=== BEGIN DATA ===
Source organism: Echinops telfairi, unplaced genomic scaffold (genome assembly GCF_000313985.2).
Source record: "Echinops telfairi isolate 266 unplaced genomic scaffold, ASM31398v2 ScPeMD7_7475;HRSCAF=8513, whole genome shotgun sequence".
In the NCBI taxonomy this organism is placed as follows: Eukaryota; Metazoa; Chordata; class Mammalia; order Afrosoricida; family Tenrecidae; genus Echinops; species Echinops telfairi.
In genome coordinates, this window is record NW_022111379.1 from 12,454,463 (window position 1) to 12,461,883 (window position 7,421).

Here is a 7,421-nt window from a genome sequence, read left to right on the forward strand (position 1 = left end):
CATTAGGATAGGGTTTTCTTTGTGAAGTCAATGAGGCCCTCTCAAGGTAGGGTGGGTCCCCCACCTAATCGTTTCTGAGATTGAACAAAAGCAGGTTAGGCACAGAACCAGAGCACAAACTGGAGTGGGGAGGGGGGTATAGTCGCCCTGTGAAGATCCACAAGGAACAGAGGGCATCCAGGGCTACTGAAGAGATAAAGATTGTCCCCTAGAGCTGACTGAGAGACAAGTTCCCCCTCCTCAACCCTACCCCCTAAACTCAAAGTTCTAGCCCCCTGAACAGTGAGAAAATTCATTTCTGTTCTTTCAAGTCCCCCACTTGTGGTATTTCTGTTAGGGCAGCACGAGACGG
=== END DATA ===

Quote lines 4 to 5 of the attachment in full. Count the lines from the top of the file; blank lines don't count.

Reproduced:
In genome coordinates, this window is record NW_022111379.1 from 12,454,463 (window position 1) to 12,461,883 (window position 7,421).

Here is a 7,421-nt window from a genome sequence, read left to right on the forward strand (position 1 = left end):